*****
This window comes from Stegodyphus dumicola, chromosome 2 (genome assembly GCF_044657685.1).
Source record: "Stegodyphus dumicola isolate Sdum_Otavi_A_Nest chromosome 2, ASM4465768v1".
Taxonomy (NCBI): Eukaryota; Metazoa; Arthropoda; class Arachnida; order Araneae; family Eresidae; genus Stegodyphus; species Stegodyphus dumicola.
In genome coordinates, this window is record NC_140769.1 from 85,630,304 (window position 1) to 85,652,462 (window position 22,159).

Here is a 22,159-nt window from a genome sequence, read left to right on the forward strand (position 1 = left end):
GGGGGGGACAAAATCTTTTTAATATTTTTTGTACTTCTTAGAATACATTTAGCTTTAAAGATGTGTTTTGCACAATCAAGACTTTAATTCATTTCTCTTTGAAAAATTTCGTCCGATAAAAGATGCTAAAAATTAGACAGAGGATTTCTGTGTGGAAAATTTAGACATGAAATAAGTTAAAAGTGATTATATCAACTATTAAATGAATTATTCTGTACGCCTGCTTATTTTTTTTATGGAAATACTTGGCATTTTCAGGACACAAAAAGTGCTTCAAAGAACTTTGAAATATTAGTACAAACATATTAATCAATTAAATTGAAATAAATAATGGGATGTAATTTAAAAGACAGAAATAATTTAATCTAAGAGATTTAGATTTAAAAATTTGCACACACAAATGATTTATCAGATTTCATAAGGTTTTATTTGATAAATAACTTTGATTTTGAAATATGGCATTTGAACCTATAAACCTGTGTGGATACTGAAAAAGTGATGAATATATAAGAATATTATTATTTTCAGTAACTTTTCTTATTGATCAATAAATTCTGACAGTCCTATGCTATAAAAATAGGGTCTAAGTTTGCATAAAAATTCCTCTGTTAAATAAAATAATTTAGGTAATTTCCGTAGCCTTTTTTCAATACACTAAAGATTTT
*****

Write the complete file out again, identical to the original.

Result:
This window comes from Stegodyphus dumicola, chromosome 2 (genome assembly GCF_044657685.1).
Source record: "Stegodyphus dumicola isolate Sdum_Otavi_A_Nest chromosome 2, ASM4465768v1".
Taxonomy (NCBI): Eukaryota; Metazoa; Arthropoda; class Arachnida; order Araneae; family Eresidae; genus Stegodyphus; species Stegodyphus dumicola.
In genome coordinates, this window is record NC_140769.1 from 85,630,304 (window position 1) to 85,652,462 (window position 22,159).

Here is a 22,159-nt window from a genome sequence, read left to right on the forward strand (position 1 = left end):
GGGGGGGACAAAATCTTTTTAATATTTTTTGTACTTCTTAGAATACATTTAGCTTTAAAGATGTGTTTTGCACAATCAAGACTTTAATTCATTTCTCTTTGAAAAATTTCGTCCGATAAAAGATGCTAAAAATTAGACAGAGGATTTCTGTGTGGAAAATTTAGACATGAAATAAGTTAAAAGTGATTATATCAACTATTAAATGAATTATTCTGTACGCCTGCTTATTTTTTTTATGGAAATACTTGGCATTTTCAGGACACAAAAAGTGCTTCAAAGAACTTTGAAATATTAGTACAAACATATTAATCAATTAAATTGAAATAAATAATGGGATGTAATTTAAAAGACAGAAATAATTTAATCTAAGAGATTTAGATTTAAAAATTTGCACACACAAATGATTTATCAGATTTCATAAGGTTTTATTTGATAAATAACTTTGATTTTGAAATATGGCATTTGAACCTATAAACCTGTGTGGATACTGAAAAAGTGATGAATATATAAGAATATTATTATTTTCAGTAACTTTTCTTATTGATCAATAAATTCTGACAGTCCTATGCTATAAAAATAGGGTCTAAGTTTGCATAAAAATTCCTCTGTTAAATAAAATAATTTAGGTAATTTCCGTAGCCTTTTTTCAATACACTAAAGATTTT